Dostoevsky can be meaningfully read as a defender of Russian Orthodoxy; a psychologist; a polemicizing anti-nihilist ideologue; a Schillerian romantic; a Solovyovian believer in love, goodness, and beauty; a prophet. I approach Dostoevsky through a new lens—Dostoevsky as an existential phenomenologist. Although writers such as Kauffman, Camus, and Shestov have cast Dostoevsky as an existentialist, their readings often focus too heavily on the critique of rationalist thinking in Dostoevsky’s The Underground Man and explore Dostoevsky’s existentialism largely in ethical rather than in existential-ontological terms. My interpretation will instead demonstrate that the primary focus of Dostoevsky’s novels is on immanent existential-ontological truths—human life—rather than on transcendental, ideal truth, although the emphasis on the former does not negate the possible existence of the latter. This interpretation will also provide an original route towards a polyphonic reading of Dostoevsky. Full article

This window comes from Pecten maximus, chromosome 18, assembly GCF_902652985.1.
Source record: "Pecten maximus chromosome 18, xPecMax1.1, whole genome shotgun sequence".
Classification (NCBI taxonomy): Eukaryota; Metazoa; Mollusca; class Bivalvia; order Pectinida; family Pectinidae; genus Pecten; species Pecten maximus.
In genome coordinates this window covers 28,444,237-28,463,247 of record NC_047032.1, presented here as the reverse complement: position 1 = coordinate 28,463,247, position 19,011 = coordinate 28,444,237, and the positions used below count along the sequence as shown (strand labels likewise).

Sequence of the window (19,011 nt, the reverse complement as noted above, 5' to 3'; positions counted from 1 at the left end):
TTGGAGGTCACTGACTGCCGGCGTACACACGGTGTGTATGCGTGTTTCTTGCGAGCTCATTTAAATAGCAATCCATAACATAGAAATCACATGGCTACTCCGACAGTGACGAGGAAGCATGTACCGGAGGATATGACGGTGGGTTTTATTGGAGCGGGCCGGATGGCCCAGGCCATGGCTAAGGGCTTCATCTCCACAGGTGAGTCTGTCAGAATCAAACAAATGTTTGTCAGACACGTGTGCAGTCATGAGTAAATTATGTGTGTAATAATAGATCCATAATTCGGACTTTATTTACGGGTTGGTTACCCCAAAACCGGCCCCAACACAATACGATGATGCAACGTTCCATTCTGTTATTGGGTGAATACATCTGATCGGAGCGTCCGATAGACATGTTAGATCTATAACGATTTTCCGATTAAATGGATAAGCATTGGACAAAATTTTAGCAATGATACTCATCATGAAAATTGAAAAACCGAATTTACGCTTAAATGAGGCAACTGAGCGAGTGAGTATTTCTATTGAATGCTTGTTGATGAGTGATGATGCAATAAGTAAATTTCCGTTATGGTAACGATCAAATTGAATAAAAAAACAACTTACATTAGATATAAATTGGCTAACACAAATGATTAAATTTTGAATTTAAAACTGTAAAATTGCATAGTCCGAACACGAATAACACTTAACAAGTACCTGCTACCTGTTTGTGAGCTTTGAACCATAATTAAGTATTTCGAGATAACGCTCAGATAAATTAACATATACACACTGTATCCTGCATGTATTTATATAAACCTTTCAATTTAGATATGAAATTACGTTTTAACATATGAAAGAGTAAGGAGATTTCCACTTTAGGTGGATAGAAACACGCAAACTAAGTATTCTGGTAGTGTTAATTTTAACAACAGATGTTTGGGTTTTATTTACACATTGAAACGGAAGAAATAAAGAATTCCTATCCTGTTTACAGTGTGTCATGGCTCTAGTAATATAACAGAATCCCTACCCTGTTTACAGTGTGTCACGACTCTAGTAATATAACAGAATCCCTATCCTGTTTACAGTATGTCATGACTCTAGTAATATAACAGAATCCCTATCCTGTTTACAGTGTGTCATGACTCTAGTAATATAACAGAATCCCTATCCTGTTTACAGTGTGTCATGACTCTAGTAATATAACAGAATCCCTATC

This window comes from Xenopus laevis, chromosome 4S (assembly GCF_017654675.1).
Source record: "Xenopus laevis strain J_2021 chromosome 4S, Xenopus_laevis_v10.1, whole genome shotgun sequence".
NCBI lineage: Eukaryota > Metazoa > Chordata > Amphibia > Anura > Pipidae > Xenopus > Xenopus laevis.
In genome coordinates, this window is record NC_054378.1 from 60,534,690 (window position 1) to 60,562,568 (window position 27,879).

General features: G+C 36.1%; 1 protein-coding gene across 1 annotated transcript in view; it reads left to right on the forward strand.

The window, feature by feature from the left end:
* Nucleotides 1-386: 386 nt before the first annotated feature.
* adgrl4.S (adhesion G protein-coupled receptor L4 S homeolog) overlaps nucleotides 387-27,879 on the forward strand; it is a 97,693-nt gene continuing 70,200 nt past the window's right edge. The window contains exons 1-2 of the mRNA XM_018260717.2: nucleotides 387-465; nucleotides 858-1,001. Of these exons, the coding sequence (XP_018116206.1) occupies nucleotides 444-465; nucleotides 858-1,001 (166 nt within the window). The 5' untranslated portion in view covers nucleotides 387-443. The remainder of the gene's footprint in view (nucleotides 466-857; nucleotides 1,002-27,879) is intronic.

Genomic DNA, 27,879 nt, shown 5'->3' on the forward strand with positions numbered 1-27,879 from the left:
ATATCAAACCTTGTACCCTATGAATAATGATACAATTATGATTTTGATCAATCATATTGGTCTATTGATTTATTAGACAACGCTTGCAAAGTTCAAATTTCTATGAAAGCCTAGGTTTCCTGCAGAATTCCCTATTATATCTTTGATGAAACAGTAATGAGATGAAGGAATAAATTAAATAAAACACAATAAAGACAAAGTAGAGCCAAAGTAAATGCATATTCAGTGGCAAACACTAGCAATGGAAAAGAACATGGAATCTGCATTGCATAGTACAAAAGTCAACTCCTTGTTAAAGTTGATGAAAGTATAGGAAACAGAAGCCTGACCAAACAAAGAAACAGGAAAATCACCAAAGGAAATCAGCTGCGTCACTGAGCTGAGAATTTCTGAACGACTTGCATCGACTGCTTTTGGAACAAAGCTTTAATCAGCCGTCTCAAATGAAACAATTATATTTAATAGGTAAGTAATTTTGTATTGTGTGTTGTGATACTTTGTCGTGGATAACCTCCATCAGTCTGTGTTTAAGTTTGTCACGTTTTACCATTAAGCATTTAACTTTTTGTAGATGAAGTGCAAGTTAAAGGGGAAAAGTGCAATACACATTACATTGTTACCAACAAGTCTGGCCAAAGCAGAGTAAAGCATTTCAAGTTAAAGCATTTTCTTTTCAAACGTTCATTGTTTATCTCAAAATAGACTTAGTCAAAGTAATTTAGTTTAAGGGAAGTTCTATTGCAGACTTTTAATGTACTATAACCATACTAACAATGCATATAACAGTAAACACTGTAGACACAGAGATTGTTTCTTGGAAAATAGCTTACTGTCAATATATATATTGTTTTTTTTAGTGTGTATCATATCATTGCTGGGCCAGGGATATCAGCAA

(This article belongs to the Special Issue Phenomenological Studies of Religious Life)
Open AccessArticle The Fullness of Time: Kierkegaardian Themes in Dreyer’s Ordet
Religions 2019, 10(1), 58; https://doi.org/10.3390/rel10010058
Received: 20 December 2018 / Revised: 12 January 2019 / Accepted: 14 January 2019 / Published: 17 January 2019
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Abstract
I offer an approach to Dreyer’s film Ordet as a contribution to the phenomenology of a certain kind of religious experience. The experience in question is one of a moment that disrupts the chronological flow of time and that, in the lived experience [...] Read more.
I offer an approach to Dreyer’s film Ordet as a contribution to the phenomenology of a certain kind of religious experience. The experience in question is one of a moment that disrupts the chronological flow of time and that, in the lived experience of it, is charged with eternal significance. I propose that the notoriously divisive ending of Ordet reflects an aim to provide the film’s viewers with an experience of this very sort. I draw throughout on some central ideas in Kierkegaard’s work, especially his category of ‘the moment.’ Full article
(This article belongs to the Special Issue Phenomenological Studies of Religious Life)
Open AccessArticle Prophetic Subjectivity in Later Levinas: Sobering up from One’s Own Identity
Religions 2019, 10(1), 50; https://doi.org/10.3390/rel10010050
Received: 29 November 2018 / Revised: 6 January 2019 / Accepted: 7 January 2019 / Published: 14 January 2019